In this case the enamel is gradually loosing its mineral substances, and then it gets thinner and finally breaks. The effectiveness of the “attack” against the teeth depends from five factors which are the following: plaque, carbohydrate, the leftover of meals in the mouth, the frequency of eating and the lack of protective factors.
– Plaque: Caries occur when there are bacteria in mouth, which degrade carbohydrates, acids, and produce sticky materials which contribute to the formation of the plaque. Bacteria keep living in the plaque and produce acids.
– Carbohydrate: Meals and drinks containing fermentable carbohydrates contribute to producing acids.
– Leftover of meals in the mouth: The period during which the food remains in the mouth, has a great effect on caries. The longer the food remains in the mouth the more damages it causes.
– Frequency of eating: The more acid-producing meals you eat, the higher the rate of caries. Frequent acid attacks increase the time of dissolving mineral substances and decrease the chance for replacement.
– Lack of protective factors: Karyogenic factors are balanced by different protective factors: the saliva (it has an effect on the bacteria, on the formation of plaque and on the structure of the enamel), the fluoride (strengthens the enamel, helps the restoration of mineral substances, and it prevents the proliferation of the bacteria and the production of acid), the removal of plaque (tooth-cleaning and mouthwashing) and the usage of fissure sealers (protective coverages filling the fissures and pits of the enamel). The lack of these contributes to the faster deterioration of teeth.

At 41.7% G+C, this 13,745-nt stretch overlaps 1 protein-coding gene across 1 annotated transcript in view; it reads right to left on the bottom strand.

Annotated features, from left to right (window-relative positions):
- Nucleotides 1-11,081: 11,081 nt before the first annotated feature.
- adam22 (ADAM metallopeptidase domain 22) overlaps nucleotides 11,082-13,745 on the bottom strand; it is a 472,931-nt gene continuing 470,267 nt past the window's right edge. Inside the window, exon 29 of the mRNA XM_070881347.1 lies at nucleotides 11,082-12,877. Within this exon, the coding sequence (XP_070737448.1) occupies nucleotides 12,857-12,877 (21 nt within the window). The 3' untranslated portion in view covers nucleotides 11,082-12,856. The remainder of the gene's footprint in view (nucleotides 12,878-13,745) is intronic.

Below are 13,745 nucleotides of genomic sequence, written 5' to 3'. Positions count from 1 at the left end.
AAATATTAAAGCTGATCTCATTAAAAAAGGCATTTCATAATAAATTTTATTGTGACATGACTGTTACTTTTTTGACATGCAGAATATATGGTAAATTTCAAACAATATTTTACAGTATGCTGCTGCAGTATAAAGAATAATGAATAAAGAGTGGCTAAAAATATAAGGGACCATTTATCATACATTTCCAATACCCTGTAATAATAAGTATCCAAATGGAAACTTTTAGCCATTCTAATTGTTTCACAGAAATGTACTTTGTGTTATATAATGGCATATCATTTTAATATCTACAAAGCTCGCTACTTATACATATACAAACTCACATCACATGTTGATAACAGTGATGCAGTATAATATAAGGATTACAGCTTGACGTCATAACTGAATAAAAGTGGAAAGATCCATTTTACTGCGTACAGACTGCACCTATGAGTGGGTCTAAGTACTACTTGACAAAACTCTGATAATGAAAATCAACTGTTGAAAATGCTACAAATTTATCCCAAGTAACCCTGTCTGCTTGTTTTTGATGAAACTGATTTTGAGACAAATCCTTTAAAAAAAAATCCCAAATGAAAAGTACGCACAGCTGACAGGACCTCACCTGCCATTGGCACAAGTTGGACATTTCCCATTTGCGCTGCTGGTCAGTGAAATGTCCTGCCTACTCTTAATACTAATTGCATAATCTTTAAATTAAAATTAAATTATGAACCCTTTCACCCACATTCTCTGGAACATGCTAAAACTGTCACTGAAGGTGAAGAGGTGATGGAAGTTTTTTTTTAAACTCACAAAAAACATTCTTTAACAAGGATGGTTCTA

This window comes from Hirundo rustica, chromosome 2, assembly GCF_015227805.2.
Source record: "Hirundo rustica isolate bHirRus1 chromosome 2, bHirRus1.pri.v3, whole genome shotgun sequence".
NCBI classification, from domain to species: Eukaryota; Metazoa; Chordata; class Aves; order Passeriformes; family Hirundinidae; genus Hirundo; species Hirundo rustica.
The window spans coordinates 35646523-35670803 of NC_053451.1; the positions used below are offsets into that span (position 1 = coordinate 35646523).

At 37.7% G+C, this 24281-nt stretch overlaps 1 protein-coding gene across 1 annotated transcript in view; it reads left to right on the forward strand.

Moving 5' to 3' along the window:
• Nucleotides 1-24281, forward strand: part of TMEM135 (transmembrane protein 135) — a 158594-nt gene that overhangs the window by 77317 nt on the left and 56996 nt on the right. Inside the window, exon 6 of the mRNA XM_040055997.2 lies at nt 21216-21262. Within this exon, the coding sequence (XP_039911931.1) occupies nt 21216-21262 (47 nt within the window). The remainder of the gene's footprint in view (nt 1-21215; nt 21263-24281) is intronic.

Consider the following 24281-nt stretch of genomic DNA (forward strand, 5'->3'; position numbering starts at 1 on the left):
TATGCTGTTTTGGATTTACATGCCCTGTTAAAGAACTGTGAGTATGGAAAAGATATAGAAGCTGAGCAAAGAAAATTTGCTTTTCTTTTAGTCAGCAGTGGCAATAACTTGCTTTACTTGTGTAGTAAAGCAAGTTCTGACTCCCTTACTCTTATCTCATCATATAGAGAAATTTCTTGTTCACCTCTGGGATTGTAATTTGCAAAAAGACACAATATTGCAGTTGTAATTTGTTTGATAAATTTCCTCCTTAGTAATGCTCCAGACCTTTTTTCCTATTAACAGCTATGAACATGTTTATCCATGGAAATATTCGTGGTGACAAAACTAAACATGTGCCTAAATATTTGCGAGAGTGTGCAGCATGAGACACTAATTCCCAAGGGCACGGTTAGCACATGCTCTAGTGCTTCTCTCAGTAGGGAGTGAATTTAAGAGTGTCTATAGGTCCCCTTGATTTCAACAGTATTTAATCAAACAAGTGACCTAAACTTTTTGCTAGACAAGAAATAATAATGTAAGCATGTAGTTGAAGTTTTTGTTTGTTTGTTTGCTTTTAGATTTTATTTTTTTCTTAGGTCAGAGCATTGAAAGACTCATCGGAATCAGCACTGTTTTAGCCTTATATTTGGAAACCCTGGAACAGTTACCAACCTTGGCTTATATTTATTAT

Did you know that:
– people who have a diet expose their teeth to a special danger because their menu contains many raw vegetables, fruits, fruit juices and herbal teas which have a high level of acid;
– the risk of tooth decay is bigger in the case of sportsmen (who often drink sport drinks with acid-like effects which give them energy) and in case of those who maintain their weight by vomitting (bulimia);
– tooth-cleaning immediately after the meal can be harmful because then teeth, which are exposed to acid effects during the meal, are rubbed even more;
– drinking refreshers and tea slowly hurt teeth more than drinking these fast because teeth contact with acids for a longer period of time;
– the amount of sugar eated between the meals damages teeth more than the same amount of sugar eated during the main meals;
– an experiment made in the Netherlands showed that the number of children with healthy teeth did not increase, not even in the period when dentists launched a great propaganda for decreasing the consumption of sugar.